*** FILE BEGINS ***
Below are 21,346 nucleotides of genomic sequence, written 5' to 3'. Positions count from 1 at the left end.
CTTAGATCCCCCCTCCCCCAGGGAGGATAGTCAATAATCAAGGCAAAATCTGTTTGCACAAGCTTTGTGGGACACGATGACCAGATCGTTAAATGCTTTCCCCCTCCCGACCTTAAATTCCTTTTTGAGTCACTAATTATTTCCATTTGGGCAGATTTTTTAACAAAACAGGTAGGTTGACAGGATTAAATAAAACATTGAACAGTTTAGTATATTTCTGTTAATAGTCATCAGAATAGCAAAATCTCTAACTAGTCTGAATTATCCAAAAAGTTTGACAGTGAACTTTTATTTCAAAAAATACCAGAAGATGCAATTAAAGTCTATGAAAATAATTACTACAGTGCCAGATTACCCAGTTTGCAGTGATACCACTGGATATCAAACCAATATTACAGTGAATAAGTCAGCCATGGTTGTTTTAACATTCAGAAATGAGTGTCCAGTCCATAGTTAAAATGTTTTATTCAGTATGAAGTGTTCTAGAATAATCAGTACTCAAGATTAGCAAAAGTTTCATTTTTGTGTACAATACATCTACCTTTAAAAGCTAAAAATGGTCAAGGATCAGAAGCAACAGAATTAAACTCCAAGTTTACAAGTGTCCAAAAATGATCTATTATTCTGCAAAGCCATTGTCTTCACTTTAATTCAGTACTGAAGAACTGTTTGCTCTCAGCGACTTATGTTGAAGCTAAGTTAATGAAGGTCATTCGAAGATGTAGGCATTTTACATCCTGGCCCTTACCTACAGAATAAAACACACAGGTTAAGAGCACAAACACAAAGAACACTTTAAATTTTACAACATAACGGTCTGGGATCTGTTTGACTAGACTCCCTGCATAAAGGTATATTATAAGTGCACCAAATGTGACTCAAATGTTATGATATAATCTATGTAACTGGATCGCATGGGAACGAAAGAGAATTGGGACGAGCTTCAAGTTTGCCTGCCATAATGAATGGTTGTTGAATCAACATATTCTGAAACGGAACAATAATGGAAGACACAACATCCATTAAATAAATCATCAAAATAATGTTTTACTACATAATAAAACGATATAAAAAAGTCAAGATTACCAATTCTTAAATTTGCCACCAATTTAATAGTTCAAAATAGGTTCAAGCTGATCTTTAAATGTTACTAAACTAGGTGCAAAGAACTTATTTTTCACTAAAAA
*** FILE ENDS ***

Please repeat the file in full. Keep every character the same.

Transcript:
Below are 21,346 nucleotides of genomic sequence, written 5' to 3'. Positions count from 1 at the left end.
CTTAGATCCCCCCTCCCCCAGGGAGGATAGTCAATAATCAAGGCAAAATCTGTTTGCACAAGCTTTGTGGGACACGATGACCAGATCGTTAAATGCTTTCCCCCTCCCGACCTTAAATTCCTTTTTGAGTCACTAATTATTTCCATTTGGGCAGATTTTTTAACAAAACAGGTAGGTTGACAGGATTAAATAAAACATTGAACAGTTTAGTATATTTCTGTTAATAGTCATCAGAATAGCAAAATCTCTAACTAGTCTGAATTATCCAAAAAGTTTGACAGTGAACTTTTATTTCAAAAAATACCAGAAGATGCAATTAAAGTCTATGAAAATAATTACTACAGTGCCAGATTACCCAGTTTGCAGTGATACCACTGGATATCAAACCAATATTACAGTGAATAAGTCAGCCATGGTTGTTTTAACATTCAGAAATGAGTGTCCAGTCCATAGTTAAAATGTTTTATTCAGTATGAAGTGTTCTAGAATAATCAGTACTCAAGATTAGCAAAAGTTTCATTTTTGTGTACAATACATCTACCTTTAAAAGCTAAAAATGGTCAAGGATCAGAAGCAACAGAATTAAACTCCAAGTTTACAAGTGTCCAAAAATGATCTATTATTCTGCAAAGCCATTGTCTTCACTTTAATTCAGTACTGAAGAACTGTTTGCTCTCAGCGACTTATGTTGAAGCTAAGTTAATGAAGGTCATTCGAAGATGTAGGCATTTTACATCCTGGCCCTTACCTACAGAATAAAACACACAGGTTAAGAGCACAAACACAAAGAACACTTTAAATTTTACAACATAACGGTCTGGGATCTGTTTGACTAGACTCCCTGCATAAAGGTATATTATAAGTGCACCAAATGTGACTCAAATGTTATGATATAATCTATGTAACTGGATCGCATGGGAACGAAAGAGAATTGGGACGAGCTTCAAGTTTGCCTGCCATAATGAATGGTTGTTGAATCAACATATTCTGAAACGGAACAATAATGGAAGACACAACATCCATTAAATAAATCATCAAAATAATGTTTTACTACATAATAAAACGATATAAAAAAGTCAAGATTACCAATTCTTAAATTTGCCACCAATTTAATAGTTCAAAATAGGTTCAAGCTGATCTTTAAATGTTACTAAACTAGGTGCAAAGAACTTATTTTTCACTAAAAA